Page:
My Garmin running watch and my iPad, the same one that does photos for my bike trips, along with a pen, notepad and running shoes were the only requirements. Usually, I bought something special to eat in the town, and some of those places are quite memorable. The Strong Arm Bakery in Oxford was one of those, with my first ever whoopie pie. The Goody Shop Café in Albemarle, 104 years old, was another winner.

I ran or walked at least one and a half miles in each town while taking photos and making notes. Some towns were more runnable or walkable than others.

Visits to the big cities like Charlotte, Durham and Raleigh came on the weekends. First county seats were visited on day trips, but gradually two- and three-night excursions became the norm.

Gas prices locally are some of the highest on average in the state, so I took my available days and planned a round trip through more county seats. The best singular trip included most of the Inner and Outer banks. I received one parking ticket, in Fayetteville.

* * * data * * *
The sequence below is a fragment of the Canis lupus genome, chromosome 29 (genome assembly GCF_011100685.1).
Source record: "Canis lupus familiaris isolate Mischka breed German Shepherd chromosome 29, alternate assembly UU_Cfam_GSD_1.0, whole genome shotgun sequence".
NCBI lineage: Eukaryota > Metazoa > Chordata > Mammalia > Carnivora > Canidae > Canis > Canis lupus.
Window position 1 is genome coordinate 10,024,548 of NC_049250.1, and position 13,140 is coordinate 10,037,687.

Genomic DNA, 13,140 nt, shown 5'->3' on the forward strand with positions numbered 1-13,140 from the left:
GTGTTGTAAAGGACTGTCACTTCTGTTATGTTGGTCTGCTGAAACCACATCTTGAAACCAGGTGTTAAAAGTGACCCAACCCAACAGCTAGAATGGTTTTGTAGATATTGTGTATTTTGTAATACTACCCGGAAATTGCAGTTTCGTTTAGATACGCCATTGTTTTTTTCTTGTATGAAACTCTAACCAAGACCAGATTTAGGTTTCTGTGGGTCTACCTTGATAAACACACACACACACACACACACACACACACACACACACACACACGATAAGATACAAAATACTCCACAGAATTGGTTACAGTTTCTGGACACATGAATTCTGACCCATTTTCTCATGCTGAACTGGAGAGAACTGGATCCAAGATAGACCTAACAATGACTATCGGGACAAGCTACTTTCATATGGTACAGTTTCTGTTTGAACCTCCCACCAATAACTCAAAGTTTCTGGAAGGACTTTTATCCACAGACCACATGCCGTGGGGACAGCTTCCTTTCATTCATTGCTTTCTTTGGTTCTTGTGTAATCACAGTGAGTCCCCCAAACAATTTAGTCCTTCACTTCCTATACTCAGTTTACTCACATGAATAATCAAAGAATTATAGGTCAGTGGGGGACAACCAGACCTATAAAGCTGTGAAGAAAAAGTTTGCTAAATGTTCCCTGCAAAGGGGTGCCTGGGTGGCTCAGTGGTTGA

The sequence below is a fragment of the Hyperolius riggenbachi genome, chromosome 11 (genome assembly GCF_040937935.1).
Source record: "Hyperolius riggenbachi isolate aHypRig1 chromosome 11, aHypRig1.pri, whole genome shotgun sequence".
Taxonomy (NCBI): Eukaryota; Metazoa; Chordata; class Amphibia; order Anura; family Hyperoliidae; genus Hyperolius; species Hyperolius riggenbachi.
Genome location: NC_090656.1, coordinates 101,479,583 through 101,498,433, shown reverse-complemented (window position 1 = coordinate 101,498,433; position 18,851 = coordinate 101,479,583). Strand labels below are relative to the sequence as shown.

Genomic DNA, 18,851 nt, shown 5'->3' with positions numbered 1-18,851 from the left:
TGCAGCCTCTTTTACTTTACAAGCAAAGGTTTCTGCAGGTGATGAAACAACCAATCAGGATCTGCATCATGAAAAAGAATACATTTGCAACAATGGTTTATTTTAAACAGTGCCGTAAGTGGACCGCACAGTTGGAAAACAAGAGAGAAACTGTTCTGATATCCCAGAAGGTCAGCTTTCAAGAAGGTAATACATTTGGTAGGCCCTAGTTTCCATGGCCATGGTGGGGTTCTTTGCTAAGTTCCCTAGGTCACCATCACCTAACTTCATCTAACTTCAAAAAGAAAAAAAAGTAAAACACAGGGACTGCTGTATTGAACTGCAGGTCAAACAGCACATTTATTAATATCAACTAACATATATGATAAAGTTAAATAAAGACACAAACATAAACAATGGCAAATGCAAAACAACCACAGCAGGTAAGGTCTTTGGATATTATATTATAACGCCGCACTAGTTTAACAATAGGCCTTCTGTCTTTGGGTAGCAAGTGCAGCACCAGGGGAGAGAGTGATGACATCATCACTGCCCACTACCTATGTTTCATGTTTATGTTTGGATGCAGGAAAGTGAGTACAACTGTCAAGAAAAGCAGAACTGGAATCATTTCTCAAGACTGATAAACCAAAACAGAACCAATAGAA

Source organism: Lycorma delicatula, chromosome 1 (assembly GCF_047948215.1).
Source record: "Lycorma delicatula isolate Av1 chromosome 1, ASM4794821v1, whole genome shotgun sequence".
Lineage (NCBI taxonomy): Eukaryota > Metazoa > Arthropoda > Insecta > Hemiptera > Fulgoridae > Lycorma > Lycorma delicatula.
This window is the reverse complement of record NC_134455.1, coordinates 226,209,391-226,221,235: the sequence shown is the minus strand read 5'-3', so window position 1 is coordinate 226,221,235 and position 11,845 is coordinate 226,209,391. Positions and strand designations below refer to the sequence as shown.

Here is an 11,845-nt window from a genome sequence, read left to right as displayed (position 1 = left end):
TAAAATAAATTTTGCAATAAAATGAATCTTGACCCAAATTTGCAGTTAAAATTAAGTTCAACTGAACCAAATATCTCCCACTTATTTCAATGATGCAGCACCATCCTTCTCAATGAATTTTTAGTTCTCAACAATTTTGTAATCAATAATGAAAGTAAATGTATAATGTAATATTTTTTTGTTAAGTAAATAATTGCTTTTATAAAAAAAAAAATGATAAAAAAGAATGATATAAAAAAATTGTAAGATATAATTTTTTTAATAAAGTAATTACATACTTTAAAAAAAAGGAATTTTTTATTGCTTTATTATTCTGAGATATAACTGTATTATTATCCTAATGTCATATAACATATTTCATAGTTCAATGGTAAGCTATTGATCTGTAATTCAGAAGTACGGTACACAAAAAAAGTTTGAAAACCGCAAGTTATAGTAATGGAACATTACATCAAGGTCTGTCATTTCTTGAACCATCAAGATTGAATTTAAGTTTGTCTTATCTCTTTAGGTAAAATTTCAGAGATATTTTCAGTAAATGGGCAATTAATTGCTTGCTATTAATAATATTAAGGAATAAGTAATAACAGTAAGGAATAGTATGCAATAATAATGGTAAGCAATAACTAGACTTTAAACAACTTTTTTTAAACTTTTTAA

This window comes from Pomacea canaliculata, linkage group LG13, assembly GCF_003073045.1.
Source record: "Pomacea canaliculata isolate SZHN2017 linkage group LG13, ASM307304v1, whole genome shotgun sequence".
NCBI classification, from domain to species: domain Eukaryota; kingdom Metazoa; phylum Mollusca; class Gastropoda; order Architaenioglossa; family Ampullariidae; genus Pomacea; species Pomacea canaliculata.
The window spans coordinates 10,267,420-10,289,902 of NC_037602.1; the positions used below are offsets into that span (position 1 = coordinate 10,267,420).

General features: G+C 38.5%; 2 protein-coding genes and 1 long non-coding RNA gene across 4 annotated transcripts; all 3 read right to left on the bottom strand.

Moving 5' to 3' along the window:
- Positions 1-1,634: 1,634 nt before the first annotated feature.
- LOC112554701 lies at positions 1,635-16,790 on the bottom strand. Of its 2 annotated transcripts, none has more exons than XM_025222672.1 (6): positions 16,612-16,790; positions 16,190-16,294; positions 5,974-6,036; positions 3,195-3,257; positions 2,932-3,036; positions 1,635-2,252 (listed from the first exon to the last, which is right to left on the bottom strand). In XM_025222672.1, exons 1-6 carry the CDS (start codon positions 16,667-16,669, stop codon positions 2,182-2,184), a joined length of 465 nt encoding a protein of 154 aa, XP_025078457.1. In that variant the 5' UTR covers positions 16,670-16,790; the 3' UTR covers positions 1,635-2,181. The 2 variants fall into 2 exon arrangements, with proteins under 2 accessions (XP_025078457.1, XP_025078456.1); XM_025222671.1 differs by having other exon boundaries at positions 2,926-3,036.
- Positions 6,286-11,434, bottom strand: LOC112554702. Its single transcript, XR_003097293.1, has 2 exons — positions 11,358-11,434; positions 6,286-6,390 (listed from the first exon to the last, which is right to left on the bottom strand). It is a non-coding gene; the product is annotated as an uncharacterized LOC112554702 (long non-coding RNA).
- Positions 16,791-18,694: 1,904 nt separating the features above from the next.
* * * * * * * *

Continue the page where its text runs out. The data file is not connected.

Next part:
Certain themes were common. Stoneman’s Raid, Civil War history, the Daniel Boone Trail, the Tobacco Baseball League, murals.

I found the visitor center if there was one. And if it was open. A well-stocked visitor center with enthusiastic workers was a real plus. The best were Morganton and Sanford.
Historic homes and buildings that were uniformly labeled with construction date and name of original owner showed a coordinated effort to highlight the town’s history. Warrenton, Hertford, Edenton and Beaufort were the best at this. I asked in stores of all kinds and of people on the sidewalk about what to see. Bakeries surprisingly pointed me in the right direction.